November's elections will represent a decisive fork in the road for our nation on any number of issues, but none may prove as important as the choice between preserving our constitutional system and embracing transnational progressivism.
International law represents a threat to US sovereignty not just because of the activist effort to constrain American freedom of action within a straitjacket of international rules. International law today is fundamentally different from traditional international law, which took the form of agreements between nations or at least universal rules that had received unanimous consent from all states.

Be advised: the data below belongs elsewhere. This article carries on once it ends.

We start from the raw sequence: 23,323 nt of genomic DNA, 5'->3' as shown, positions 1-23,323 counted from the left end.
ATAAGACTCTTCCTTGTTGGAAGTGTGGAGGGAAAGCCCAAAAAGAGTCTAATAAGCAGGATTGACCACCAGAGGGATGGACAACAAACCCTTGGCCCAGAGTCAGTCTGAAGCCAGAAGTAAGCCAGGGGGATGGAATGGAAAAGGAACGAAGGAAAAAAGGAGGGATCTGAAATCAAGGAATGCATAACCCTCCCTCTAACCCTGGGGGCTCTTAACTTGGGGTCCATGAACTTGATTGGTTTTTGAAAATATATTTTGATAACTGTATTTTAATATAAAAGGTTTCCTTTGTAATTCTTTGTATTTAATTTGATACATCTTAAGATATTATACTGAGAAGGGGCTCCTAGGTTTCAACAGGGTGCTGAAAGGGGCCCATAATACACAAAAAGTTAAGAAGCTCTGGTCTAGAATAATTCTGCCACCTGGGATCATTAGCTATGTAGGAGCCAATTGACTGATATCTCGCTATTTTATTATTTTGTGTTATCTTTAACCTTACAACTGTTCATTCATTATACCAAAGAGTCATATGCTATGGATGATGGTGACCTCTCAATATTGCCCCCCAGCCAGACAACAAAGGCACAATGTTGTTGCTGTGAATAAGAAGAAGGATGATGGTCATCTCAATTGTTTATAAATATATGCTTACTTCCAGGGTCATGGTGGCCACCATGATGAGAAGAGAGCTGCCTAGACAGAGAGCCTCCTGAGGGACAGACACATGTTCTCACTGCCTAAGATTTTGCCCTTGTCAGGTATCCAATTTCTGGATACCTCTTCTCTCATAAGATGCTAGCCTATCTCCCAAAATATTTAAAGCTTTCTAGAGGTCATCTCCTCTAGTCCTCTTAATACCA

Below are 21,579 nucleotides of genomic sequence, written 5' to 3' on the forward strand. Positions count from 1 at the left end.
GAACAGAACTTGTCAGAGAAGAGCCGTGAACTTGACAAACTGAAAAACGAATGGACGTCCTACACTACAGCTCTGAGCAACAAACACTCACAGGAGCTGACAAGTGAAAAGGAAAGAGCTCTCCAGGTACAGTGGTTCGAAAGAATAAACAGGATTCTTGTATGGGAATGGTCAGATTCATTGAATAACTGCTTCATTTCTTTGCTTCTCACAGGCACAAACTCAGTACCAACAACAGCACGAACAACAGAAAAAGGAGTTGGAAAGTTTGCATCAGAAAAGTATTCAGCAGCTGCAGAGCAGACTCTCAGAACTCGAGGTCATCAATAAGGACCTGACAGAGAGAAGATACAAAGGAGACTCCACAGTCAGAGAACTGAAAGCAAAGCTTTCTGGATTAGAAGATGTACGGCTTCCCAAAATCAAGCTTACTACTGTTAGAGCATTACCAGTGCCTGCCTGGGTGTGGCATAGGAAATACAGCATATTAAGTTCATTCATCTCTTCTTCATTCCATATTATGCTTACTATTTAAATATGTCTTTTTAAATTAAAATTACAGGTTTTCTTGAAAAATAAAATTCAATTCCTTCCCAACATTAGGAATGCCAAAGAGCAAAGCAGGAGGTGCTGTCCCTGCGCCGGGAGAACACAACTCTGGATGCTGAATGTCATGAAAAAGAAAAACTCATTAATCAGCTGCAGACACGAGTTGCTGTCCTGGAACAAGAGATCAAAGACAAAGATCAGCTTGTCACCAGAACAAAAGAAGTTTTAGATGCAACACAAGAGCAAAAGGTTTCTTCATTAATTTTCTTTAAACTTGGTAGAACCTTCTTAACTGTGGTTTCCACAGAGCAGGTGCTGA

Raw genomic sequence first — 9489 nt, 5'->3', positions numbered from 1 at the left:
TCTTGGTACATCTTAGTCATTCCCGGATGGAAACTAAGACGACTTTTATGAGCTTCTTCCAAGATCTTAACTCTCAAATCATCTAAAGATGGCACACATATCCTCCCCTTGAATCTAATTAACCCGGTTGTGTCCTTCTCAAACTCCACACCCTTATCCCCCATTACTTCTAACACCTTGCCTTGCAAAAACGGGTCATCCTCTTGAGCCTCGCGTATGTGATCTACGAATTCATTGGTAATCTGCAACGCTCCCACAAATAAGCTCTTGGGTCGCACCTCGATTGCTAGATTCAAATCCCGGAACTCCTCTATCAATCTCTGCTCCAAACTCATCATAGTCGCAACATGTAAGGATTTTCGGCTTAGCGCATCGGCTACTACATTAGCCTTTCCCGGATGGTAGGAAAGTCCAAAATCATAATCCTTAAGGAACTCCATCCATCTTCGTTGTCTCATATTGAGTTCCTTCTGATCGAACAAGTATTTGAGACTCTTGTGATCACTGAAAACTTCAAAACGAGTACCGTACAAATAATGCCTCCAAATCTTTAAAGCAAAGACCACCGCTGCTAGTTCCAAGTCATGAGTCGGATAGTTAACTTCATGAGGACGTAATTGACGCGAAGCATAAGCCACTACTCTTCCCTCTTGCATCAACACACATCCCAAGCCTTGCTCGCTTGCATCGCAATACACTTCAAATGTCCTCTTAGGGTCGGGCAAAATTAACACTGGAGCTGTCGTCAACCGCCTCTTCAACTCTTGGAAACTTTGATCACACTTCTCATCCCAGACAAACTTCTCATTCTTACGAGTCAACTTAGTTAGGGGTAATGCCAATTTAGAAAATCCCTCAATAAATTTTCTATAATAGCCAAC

Once a party of ideas, the GOP has degenerated into being a party of personalities. Nothing shows this more clearly than the career of Clarence Thomas, whom a Republican president of moderate sensibilities nominated to the US Supreme Court 25 years ago this month. Whereas Donald Trump has taken liberal positions on everything from the minimum wage to the Second Amendment, Thomas has over the years articulated a robust version of conservatism.
Marie Gryphon and Roger Pilon on the affirmative action myth; John Yoo on congressional hypocrisy in the Schiavo controversy; Chris Edwards on the mixed record of the Republican Congress; Chuck Pena on the folly of expanding the army; Dan Griswold on the sweet opportunity for free trade with Central America; and Alvaro Vargas Llosa on reversing five centuries of oppression in Latin America.